After weeks of rumors and speculation, Shelton Benjamin has finally made his return to WWE television, when Daniel Bryan introduced him as a new tag team partner for Chad Gable.
He came back to a huge pop (and an amusingly disappointed sounding groan when it was announced his actual in ring return wouldn’t be taking place until next week), and is blatantly still massively over with the fans. This shouldn’t be surprising. His return has been on the cards since the brand split last year, but it was announced that he would be out of action for a year after WWE discovered in his physical that he had a torn rotator cuff, and we’ve been yearning to see him back ever since. He’s considered by many to be one of the most under-rated wrestlers from the ruthless aggression era, as his tremendous athleticism and physical ability often created matches that were fast paced and exciting to watch. As the saying goes, absence makes the heart grow stronger, and now that he’s finally back after a seven and a half year absence from a WWE ring, we couldn’t be happier to see the veteran back. To celebrate, we’ve rounded up the best (and for balance, also worst) of Shelton Benjamin’s career in WWE.
The World’s Greatest Tag Team/Team Angle
Benjamin was clearly destined to do great things in WWE, as he and Charlie Haas were put with one of the greatest of all time in Kurt Angle as part of one his first significant runs on the main roster. Known as “Team Angle”, the trio worked terrifically together, as they all had a similar athletic style and amateur wrestling background, and generated a great deal of heat during their time together. Haas and Benjamin won the WWE Tag Team Championships for the first time whilst in this trio, and defended them successfully in a triple threat tag team match at WrestleMania 19. They lost the titles a month and a half later, and were fired from Team Angle in June. However, Haas and Benjamin continued as “The Worlds Greatest Tag Team” and found further success, winning back the WWE Tag Team Championships for another two months (ended only due to Benjamin sustaining an injury), before having another WrestleMania appearance with each other at WrestleMania 20. They were a joy to watch in the ring and this period set up Benjamin perfectly for a strong singles run.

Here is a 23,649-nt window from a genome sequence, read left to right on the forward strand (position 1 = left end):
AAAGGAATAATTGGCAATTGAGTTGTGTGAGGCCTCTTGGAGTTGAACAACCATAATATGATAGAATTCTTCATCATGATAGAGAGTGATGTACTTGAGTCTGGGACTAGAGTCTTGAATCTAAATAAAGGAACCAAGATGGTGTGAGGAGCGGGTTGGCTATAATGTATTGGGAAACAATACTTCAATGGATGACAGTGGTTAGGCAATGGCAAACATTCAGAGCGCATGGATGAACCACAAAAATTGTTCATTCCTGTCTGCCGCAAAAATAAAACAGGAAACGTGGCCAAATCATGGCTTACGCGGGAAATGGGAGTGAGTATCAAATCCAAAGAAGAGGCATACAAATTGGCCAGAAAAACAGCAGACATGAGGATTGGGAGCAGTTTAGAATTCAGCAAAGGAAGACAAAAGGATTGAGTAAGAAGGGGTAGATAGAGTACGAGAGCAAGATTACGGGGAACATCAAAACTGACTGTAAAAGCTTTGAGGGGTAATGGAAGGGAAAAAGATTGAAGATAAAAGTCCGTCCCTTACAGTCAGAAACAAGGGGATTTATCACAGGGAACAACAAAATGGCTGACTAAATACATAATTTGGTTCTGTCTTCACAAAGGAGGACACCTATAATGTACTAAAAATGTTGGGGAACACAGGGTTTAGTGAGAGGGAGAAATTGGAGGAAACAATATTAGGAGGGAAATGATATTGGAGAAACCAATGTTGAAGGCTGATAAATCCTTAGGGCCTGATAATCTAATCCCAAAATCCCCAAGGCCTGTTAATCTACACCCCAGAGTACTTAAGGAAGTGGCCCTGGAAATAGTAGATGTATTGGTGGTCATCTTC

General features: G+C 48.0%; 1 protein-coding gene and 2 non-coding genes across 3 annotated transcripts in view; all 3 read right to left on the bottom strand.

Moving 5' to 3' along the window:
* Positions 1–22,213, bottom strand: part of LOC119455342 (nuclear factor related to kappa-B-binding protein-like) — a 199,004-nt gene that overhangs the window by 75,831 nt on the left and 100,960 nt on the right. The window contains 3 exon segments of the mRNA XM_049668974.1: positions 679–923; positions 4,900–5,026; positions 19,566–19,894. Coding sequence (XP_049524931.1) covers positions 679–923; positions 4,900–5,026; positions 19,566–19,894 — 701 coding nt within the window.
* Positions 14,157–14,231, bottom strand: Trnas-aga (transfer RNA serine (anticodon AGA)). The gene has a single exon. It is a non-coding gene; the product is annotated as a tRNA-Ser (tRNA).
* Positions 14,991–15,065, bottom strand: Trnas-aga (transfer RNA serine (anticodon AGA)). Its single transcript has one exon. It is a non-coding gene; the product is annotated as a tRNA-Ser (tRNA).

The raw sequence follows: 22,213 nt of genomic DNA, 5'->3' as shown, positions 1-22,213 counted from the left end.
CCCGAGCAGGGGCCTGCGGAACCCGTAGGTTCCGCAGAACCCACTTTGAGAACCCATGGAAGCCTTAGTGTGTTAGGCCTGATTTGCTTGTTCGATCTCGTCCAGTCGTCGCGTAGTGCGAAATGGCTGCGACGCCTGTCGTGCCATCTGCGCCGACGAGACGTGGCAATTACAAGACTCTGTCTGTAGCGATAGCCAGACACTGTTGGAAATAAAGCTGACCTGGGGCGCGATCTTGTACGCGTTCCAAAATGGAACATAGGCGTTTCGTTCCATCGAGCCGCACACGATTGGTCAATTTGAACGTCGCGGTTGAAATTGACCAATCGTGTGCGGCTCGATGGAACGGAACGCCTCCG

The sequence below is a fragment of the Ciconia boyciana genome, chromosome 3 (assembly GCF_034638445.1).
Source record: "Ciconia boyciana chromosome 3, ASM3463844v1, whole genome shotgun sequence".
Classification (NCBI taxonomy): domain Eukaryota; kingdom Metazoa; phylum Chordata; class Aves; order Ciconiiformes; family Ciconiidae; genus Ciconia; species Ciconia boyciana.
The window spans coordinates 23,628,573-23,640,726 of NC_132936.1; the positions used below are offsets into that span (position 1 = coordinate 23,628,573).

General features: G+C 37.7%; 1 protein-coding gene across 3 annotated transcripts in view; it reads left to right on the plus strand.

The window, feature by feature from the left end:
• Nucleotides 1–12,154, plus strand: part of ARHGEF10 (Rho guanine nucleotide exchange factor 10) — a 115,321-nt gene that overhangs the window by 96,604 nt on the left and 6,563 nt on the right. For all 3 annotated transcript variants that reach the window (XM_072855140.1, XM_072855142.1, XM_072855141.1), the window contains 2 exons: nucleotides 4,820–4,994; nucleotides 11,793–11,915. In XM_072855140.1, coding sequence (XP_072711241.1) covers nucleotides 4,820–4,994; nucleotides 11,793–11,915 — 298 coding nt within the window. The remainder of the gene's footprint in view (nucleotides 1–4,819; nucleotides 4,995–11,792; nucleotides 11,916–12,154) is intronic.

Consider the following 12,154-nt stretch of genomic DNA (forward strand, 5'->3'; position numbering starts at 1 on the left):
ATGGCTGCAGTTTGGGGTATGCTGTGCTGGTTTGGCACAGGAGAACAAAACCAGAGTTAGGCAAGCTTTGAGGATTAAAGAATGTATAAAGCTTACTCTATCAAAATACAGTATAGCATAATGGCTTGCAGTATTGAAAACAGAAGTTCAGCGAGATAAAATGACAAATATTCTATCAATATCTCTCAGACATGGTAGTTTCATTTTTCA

His Catalogue of Awesome Money in the Bank Ladder Match Spots
Even when Benjamin’s momentum was slowing, he always had a big spot come WrestleMania because he was always involved in the Money in the Bank ladder match. Benjamin competed in five out of the first six Money in the Bank ladder matches before he left WWE in 2010, and had a spectacular spot in all of them. The highlight and best known of these spots (shown in gif form above) is from the first ever Money in the Bank ladder match at WrestleMania 21, where he ran up two sets of ladders to clothesline Chris Jericho from the top of the ladder to prevent him from taking the briefcase.
As well as this, he has ran up a ladder that was leaning on the ropes to jump outside the ring taking out three wrestlers, he’s powerbombed two wrestles off a ladder at once, and fallen off a ladder, going through another ladder that was perched between the ring and the barricade. Wow.
Although Benjamin was rarely considered a likely winner of these matches, and it soon became obvious that his inclusion in them was purely to accommodate these big spots. His Money in the Bank spots pretty much became a customary inclusion by the latter end of his run, but this was great. It meant that even when his WWE career had began to stall, you could guarantee he’d still get a chance to shine at WrestleMania, even if WWE were running out of ideas on what to do with him. Fans didn’t mind this either because when those spots came along they were nothing short of spectacular, and helped make the matches memorable, often stealing the show at WrestleMania as a result.